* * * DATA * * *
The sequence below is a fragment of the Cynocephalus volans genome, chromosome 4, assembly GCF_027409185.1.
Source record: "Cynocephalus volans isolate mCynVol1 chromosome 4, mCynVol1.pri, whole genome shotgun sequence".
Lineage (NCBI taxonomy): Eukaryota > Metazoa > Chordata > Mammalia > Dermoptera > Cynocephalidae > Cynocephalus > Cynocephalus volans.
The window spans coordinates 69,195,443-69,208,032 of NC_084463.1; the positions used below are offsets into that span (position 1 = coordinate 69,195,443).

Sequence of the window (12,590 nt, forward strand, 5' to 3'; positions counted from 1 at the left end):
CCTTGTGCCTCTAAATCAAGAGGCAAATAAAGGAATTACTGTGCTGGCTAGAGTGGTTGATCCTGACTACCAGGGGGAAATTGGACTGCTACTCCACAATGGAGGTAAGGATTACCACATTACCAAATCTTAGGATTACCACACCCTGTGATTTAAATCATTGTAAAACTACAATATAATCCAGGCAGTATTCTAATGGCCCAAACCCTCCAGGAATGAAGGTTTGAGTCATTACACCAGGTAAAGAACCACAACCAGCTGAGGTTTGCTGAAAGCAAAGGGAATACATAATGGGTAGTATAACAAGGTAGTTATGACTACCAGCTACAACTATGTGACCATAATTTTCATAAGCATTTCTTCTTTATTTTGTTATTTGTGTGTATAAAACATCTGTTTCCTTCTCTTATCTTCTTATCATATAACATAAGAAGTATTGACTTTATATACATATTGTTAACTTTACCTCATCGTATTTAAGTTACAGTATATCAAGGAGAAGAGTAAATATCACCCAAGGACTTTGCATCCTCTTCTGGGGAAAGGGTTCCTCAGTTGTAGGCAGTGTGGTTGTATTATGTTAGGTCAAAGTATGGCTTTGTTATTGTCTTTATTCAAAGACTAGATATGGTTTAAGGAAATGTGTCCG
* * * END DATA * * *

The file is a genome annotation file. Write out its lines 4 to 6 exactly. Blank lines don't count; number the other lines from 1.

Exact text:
The window spans coordinates 69,195,443-69,208,032 of NC_084463.1; the positions used below are offsets into that span (position 1 = coordinate 69,195,443).

Sequence of the window (12,590 nt, forward strand, 5' to 3'; positions counted from 1 at the left end):
CCTTGTGCCTCTAAATCAAGAGGCAAATAAAGGAATTACTGTGCTGGCTAGAGTGGTTGATCCTGACTACCAGGGGGAAATTGGACTGCTACTCCACAATGGAGGTAAGGATTACCACATTACCAAATCTTAGGATTACCACACCCTGTGATTTAAATCATTGTAAAACTACAATATAATCCAGGCAGTATTCTAATGGCCCAAACCCTCCAGGAATGAAGGTTTGAGTCATTACACCAGGTAAAGAACCACAACCAGCTGAGGTTTGCTGAAAGCAAAGGGAATACATAATGGGTAGTATAACAAGGTAGTTATGACTACCAGCTACAACTATGTGACCATAATTTTCATAAGCATTTCTTCTTTATTTTGTTATTTGTGTGTATAAAACATCTGTTTCCTTCTCTTATCTTCTTATCATATAACATAAGAAGTATTGACTTTATATACATATTGTTAACTTTACCTCATCGTATTTAAGTTACAGTATATCAAGGAGAAGAGTAAATATCACCCAAGGACTTTGCATCCTCTTCTGGGGAAAGGGTTCCTCAGTTGTAGGCAGTGTGGTTGTATTATGTTAGGTCAAAGTATGGCTTTGTTATTGTCTTTATTCAAAGACTAGATATGGTTTAAGGAAATGTGTCCG